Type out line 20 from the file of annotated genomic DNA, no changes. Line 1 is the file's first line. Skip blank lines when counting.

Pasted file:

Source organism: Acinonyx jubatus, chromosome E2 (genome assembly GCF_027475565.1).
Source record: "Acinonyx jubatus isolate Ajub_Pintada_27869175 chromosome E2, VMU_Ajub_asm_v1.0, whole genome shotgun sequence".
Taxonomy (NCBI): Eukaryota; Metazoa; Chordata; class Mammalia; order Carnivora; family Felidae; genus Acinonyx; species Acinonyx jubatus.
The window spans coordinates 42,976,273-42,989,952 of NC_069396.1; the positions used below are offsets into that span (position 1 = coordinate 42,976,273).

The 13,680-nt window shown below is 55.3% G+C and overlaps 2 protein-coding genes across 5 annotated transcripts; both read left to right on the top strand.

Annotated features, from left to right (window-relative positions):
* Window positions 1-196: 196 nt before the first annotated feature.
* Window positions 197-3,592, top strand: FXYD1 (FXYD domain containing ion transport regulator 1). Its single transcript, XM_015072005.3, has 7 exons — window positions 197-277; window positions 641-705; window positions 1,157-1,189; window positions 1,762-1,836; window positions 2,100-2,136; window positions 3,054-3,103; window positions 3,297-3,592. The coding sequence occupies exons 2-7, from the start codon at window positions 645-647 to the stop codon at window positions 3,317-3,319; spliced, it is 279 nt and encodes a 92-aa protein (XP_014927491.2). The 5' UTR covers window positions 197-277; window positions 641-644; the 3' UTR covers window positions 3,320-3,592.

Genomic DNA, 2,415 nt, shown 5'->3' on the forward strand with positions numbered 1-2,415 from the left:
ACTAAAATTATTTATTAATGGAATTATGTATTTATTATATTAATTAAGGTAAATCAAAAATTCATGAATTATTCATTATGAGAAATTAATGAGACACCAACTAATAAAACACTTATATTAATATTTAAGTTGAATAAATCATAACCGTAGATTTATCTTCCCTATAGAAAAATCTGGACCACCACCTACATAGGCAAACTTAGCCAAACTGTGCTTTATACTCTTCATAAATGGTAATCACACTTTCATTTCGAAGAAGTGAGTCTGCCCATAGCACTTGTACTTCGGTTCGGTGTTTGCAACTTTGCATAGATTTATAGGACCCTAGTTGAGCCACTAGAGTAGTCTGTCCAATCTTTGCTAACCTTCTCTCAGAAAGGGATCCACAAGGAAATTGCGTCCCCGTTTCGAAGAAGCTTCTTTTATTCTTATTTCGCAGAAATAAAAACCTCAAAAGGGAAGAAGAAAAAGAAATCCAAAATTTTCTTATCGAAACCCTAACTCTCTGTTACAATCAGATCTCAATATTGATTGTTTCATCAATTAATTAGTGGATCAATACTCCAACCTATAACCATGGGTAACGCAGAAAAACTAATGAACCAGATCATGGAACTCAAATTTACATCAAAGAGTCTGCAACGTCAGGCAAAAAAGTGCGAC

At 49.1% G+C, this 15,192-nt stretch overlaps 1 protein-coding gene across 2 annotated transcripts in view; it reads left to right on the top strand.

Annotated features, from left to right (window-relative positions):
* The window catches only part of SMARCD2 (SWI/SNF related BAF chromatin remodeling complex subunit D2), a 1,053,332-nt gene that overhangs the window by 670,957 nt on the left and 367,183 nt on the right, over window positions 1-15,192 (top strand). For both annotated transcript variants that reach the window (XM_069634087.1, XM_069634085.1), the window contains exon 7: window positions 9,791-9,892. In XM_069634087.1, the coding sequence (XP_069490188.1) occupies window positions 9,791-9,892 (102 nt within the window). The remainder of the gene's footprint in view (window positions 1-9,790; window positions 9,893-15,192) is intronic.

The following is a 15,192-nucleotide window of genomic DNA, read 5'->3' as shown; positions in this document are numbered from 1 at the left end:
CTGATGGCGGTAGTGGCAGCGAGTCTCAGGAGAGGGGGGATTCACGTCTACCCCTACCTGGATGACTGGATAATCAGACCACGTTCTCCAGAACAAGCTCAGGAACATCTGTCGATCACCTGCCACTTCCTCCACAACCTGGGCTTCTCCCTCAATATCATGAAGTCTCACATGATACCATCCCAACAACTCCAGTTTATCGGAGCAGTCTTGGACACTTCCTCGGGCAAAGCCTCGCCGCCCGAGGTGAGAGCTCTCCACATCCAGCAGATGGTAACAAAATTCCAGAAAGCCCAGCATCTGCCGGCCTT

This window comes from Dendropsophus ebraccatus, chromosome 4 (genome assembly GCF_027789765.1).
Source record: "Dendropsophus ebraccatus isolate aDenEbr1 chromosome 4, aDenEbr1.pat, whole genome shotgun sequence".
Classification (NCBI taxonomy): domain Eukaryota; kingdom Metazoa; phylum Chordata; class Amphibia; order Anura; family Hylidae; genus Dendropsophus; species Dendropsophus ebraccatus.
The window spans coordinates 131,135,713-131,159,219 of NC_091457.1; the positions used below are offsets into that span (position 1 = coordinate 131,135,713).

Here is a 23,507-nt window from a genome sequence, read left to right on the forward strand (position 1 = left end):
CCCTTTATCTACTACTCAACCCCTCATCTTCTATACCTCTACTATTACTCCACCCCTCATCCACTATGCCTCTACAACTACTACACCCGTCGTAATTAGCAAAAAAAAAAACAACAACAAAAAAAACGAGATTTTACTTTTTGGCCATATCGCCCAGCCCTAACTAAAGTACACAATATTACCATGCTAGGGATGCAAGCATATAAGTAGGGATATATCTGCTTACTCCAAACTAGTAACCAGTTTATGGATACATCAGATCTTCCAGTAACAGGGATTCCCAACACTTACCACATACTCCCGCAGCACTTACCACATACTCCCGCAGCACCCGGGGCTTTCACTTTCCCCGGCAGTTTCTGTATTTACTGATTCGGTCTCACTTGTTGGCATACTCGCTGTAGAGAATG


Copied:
Here is a 23,507-nt window from a genome sequence, read left to right on the forward strand (position 1 = left end):